In 929 C.E., the eighth Umayyad ruler of al-Andalus (Islamic Iberia) assumed caliphal titles and prerogatives. Against the ambitions of his contemporary rivals, the Abbasids and the Fatimids, he quickly reasserted Umayyad dynastic claims to the unique and universal leadership of the Muslims. As he and his successor promoted their legitimacy, they generated an ideology that infused and defined the political culture of al-Andalus.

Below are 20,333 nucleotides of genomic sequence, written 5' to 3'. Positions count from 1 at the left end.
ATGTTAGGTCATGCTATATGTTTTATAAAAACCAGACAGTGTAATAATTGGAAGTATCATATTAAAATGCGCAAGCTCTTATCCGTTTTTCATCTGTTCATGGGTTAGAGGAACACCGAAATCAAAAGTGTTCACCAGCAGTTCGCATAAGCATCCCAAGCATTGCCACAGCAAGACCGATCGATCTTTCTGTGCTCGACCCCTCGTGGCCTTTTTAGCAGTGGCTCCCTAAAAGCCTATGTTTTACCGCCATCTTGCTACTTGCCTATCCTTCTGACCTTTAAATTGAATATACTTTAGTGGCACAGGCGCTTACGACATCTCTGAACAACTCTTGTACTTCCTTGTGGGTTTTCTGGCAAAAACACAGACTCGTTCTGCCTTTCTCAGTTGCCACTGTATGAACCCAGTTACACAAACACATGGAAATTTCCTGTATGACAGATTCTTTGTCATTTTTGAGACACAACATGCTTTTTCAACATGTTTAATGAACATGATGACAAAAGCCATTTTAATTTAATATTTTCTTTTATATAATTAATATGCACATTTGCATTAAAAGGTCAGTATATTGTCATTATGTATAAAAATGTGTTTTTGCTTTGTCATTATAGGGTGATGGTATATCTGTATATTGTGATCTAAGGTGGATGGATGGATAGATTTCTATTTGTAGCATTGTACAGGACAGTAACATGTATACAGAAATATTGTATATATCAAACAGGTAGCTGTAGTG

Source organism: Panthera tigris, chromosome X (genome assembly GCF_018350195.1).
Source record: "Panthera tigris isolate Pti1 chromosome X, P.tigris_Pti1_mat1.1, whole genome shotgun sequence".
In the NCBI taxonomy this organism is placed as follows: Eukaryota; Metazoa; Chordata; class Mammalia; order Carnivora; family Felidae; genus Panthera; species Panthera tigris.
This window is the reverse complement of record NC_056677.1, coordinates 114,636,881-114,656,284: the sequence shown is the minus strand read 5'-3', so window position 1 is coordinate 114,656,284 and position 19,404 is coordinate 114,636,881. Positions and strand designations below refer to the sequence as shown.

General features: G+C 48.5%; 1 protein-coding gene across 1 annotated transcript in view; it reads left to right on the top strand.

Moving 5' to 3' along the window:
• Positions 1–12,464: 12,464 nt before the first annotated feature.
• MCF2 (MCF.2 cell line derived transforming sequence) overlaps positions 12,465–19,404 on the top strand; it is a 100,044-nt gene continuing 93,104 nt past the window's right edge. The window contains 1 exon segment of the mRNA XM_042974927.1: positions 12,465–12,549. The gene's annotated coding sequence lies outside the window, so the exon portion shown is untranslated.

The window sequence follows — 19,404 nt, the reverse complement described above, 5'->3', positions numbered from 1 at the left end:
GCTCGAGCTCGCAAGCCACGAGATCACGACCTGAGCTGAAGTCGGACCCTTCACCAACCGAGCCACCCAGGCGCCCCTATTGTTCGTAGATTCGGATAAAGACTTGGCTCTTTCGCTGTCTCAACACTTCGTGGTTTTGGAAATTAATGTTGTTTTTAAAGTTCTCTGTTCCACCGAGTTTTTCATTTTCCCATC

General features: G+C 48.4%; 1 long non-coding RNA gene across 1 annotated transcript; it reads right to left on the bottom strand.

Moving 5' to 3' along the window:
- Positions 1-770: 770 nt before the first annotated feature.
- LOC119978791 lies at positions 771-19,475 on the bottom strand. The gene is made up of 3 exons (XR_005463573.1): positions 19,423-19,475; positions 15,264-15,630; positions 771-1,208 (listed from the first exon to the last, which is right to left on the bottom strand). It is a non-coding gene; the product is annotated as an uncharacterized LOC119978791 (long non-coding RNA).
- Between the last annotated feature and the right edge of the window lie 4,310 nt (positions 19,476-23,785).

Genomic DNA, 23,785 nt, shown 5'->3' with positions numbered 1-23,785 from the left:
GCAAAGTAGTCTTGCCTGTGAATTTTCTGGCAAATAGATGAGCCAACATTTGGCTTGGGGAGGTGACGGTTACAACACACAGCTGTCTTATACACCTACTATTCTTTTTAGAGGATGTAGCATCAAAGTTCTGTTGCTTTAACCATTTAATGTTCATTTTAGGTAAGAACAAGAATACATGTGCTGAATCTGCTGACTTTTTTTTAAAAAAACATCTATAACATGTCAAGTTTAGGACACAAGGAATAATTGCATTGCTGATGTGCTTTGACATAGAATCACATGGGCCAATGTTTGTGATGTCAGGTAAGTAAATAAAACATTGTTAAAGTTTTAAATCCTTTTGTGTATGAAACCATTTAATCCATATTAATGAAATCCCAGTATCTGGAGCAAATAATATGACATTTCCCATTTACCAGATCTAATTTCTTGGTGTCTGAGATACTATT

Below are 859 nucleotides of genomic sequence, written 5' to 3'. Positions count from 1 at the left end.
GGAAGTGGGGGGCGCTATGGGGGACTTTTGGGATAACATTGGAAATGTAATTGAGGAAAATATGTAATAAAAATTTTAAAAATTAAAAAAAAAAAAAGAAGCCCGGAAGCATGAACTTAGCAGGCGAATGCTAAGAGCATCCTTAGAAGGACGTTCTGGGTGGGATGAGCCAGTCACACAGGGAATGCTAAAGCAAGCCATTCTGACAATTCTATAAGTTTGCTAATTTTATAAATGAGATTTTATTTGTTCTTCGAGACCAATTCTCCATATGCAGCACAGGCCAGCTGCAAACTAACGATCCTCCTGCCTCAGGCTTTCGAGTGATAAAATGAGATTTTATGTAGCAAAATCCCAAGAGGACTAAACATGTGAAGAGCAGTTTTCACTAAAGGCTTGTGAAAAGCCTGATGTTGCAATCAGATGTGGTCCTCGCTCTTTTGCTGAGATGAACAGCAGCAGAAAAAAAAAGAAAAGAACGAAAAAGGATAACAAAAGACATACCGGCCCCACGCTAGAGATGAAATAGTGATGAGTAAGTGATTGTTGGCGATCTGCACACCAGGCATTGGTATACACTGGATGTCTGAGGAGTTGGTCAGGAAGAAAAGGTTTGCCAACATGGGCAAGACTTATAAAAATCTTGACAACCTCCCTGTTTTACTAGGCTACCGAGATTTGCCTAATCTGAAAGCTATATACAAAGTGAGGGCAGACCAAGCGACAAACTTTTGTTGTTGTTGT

The Second Umayyad Caliphate recovers the Andalusi Umayyad argument for caliphal legitimacy through an analysis of caliphal rhetoric--based on proclamations, correspondence, and panegyric poetry--and caliphal ideology, as shown through monuments, ceremony, and historiography. This study of the tenth-century caliphates deepens our understanding of the political culture of the Iberian Peninsula at the height of centralized Islamic rule.